The cause was tried by the court without a jury, and plaintiff had judgment for $107.99. Plaintiff appeals from so much of the judgment as gave her but $107.99, and claims that it should have been for the full amount claimed "or at least for the sum of $2,998.17, with interest thereon from May 27, 1903"; and appeals also from that part of the judgment awarding costs to defendant. The appeal comes up on a bill of exceptions.

It is not necessary to set out the findings specifically — suffice it to say that the averments of the answer are found to be true in all material particulars.

In certain respects the findings are challenged as unsupported by the evidence. It is claimed that the evidence was insufficient to show that the policy was canceled by defendant and also to show that its cash surrender value was as alleged by defendant. The evidence consisted in considerable part of letters between the officers and agents of the company and by them to the assured and plaintiff; also of office records and abbreviated notations on the policy which were explained. It is suggested by plaintiff that these mention the "surrender" of the policy and not its "cancellation." But the surrender spoken of was explained to have been made under the loan agreement, and it was further shown that the surrender of the policy was in effect its cancellation. It sufficiently appeared that so far as the company could do so it canceled the policy and so treated it. Whether it had a right so to do is a question of law rather than of fact. The evidence was also sufficient to show that the cash surrender value of the policy at the date of its cancellation was as claimed by defendant and as credited on the loan. The finding "nor was the right of said defendant to cancel said policy ever changed or altered except in reference to said due date," is challenged as unsupported by evidence. This refers to the extension of time of payment of the loan as shown above. It is claimed that as these extensions were made at the request of the insured as alleged in the answer and shown by the evidence, and not by plaintiff, and as the notice given was to William Frese that the loan would be due August 29, 1902, and was not given to plaintiff, she is not bound by what took place between her husband and the company of which she had no notice. Passing for the moment the legal effect of these extensions as affecting plaintiff's rights, it will be observed that the loan agreement expressly authorized the company, on default of payment of the loan, "without notice and without demand for payment, to cancel said policy and apply the customary cash surrender consideration . . . to the payment of the said loan."

The alleged errors in admitting evidence over plaintiff's objection may here be disposed of. They are five in number, to wit: (a), relating to the admission of the letter of the defendant's agent to plaintiff's husband informing him that the company had canceled the policy; (b), his reply thereto; (c), the company's reply to this letter; (d), the second letter of William Frese to the company; (e), the company's letter to plaintiff declining to pay the policy. There is nothing in any of these letters in the slightest degree harmful to plaintiff. There are no admissions or declarations of plaintiff's husband affecting the rights of plaintiff; they had some tendency to show that her husband was not mentally deranged.

The real questions presented by the appeal are questions of law, and upon these plaintiff's position is: 1. That the loan agreement is ultra vires; 2. That the right given by the agreement to cancel the policy is a provision for the forfeiture of property subject to a lien and is in restraint of the right of redemption from a lien, and therefore void; 3. That if not void as a provision for forfeiture, it is merely an option or offer by plaintiff to sell the insurance policy within a reasonable time after August 29, 1900; 4. That plaintiff pledged her policy as a surety for money borrowed by William Frese and she was exonerated by the new agreement of August 29, 1900, whereby William Frese was given an extension of one year.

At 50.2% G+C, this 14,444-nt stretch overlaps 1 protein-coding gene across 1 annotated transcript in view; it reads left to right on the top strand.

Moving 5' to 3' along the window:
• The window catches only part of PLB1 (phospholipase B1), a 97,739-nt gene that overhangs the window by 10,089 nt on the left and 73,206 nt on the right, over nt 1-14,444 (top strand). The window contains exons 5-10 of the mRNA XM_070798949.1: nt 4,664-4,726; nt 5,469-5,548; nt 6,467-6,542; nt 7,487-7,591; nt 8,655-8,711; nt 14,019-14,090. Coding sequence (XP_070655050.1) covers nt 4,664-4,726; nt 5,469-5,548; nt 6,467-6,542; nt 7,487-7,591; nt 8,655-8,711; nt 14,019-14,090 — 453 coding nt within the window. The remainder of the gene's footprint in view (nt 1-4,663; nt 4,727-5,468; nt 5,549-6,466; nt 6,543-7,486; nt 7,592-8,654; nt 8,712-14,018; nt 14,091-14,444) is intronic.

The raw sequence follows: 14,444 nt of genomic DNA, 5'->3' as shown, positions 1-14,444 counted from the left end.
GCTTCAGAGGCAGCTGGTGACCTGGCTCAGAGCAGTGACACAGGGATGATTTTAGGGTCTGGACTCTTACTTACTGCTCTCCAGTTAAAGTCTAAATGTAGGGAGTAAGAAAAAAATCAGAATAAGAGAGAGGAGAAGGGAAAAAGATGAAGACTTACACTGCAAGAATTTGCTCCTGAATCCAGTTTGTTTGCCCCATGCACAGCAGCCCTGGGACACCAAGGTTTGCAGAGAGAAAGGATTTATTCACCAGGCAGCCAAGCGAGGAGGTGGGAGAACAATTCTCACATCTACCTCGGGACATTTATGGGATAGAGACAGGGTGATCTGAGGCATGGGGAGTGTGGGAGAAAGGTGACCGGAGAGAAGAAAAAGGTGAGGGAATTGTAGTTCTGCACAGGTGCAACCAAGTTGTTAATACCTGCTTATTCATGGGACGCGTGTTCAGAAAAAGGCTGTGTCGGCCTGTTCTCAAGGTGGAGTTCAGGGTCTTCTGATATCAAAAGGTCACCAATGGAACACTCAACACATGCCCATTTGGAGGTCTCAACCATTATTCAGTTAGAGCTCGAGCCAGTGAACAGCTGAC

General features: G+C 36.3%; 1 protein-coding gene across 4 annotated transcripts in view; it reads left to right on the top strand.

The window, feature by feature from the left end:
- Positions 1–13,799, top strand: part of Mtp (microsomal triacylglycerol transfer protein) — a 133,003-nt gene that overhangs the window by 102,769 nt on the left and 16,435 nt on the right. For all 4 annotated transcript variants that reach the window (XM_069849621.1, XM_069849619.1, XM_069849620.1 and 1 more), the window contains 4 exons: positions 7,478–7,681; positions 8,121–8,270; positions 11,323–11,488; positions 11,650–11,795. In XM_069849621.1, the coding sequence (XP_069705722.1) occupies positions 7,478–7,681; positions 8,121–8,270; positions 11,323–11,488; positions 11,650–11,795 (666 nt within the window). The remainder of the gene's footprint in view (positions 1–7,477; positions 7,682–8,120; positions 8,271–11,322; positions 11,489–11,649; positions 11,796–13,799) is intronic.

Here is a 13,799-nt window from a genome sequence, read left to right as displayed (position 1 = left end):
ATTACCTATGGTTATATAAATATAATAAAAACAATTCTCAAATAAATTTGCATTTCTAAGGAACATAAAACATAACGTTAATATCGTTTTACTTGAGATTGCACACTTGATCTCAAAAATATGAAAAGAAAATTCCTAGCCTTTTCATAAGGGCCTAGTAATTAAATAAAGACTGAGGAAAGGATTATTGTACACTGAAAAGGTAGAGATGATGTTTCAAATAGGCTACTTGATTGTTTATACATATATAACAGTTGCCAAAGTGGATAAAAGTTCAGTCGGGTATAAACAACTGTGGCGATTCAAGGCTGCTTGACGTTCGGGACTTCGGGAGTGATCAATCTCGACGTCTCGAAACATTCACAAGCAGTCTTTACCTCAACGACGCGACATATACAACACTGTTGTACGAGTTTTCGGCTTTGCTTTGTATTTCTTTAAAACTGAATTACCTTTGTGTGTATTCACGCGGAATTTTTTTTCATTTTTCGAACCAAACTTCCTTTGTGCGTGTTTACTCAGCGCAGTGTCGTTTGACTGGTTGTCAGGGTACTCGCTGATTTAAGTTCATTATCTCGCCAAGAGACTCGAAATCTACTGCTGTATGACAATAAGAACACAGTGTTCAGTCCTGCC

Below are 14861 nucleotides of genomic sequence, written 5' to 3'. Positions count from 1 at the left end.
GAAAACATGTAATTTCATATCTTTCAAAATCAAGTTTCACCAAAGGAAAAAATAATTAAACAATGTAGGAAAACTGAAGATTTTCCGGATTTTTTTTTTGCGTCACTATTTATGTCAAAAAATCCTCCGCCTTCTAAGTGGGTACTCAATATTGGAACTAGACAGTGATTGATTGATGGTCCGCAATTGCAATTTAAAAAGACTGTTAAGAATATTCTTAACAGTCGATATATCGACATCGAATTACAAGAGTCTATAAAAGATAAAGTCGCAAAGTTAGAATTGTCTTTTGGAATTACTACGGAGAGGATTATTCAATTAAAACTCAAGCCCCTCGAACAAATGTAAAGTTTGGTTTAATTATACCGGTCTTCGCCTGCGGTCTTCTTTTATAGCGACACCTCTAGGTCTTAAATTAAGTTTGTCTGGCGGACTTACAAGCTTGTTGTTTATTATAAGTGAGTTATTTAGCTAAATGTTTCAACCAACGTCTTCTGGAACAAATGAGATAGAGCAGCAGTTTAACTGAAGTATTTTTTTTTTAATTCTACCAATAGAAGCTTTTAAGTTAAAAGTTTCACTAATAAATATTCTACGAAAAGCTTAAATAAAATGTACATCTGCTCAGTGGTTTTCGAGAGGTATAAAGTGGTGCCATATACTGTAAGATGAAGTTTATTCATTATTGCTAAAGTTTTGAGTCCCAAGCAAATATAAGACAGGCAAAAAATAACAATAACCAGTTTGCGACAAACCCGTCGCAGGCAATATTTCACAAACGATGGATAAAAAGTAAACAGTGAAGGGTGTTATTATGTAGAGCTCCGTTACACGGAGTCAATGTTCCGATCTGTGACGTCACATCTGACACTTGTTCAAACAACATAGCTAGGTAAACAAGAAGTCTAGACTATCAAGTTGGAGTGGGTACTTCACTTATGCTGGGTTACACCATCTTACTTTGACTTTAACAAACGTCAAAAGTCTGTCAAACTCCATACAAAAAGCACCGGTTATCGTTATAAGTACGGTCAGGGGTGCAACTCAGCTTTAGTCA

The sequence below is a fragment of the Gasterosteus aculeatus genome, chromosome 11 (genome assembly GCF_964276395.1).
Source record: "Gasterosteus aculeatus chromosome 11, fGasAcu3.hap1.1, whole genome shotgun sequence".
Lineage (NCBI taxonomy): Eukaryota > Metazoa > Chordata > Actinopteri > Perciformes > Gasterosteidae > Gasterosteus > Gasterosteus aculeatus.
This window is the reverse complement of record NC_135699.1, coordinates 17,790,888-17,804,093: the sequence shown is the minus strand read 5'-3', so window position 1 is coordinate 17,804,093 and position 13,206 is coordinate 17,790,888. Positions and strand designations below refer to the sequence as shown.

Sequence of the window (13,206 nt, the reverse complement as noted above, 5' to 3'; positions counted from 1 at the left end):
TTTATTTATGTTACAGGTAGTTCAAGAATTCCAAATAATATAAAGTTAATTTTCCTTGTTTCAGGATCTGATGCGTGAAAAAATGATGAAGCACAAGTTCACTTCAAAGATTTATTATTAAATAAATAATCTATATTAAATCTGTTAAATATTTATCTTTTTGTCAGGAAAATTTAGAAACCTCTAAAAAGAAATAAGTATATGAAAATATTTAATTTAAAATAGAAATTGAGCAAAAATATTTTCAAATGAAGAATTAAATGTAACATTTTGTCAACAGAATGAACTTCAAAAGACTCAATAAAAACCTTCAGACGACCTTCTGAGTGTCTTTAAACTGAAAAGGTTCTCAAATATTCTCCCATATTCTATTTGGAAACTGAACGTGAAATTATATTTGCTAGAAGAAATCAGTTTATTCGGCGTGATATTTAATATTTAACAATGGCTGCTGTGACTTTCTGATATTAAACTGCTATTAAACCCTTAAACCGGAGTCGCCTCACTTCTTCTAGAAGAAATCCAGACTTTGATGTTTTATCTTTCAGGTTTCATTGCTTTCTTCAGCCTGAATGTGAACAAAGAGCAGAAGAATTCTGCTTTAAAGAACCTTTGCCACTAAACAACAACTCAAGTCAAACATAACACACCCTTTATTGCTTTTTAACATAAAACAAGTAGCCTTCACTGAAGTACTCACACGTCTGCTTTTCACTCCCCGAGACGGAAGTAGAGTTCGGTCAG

It should be stated that the loan was made to plaintiff and her husband both joining in the execution of the agreement to repay the sum loaned and assigning the policy as collateral security; the money was paid to them by the company's check to the order of both; there was evidence that William Frese was sound of mind during all the transactions between him and the company, and although not in good health, the company, so far as appears, was not aware of his condition until he applied for a restoration of the policy after its cancellation, and upon the report of the company's medical examiner.

1. Was the agreement ultra vires? The argument of appellant is that under the act of March 28, 1874 (Stats. 1873-74, p. 777), defendant was authorized "to loan upon mortgages of real estate"; that the agreement of 1899 was prior to the enactment of section 421, subdivision 7, of the Civil Code which permits insurance corporations to loan money on their own policies, and hence there was no authority for making the loan agreement. The contention is that by the act of 1874 there was an implied prohibition to loan upon property other than real estate. Respondent, it seems to us, makes conclusive answer to this contention: That by the terms of the agreement and as alleged in the complaint, "plaintiff consented to the pledge, and did pledge, the said policy of insurance to defendant as security for said loan"; that plaintiff and the assured received consideration for the loan agreement and have not offered to repay it and are estopped from setting up the act of the corporation as ultra vires. ( Grangers' Assn. v. Clark, 67 Cal. 634, [8 P. 445]; Camp v. Land, 122 Cal. 167, [54 P. 839]; Bay City Building Loan Assn. v. Broad, 136 Cal. 525, [ 69 P. 225].) That the loan agreement was, prior to the death of the assured, fully executed by both parties, and in such a case ultra vires cannot be set up. (28 Am. Eng. Ency. of Law, p. 50.) That the contract of a corporation is legal if not expressly prohibited, and it may loan its surplus funds in the absence of such prohibition. ( Colorado Co. v. American Co., 97 Fed. 843; Civ. Code, sec. 354, subd. 8.)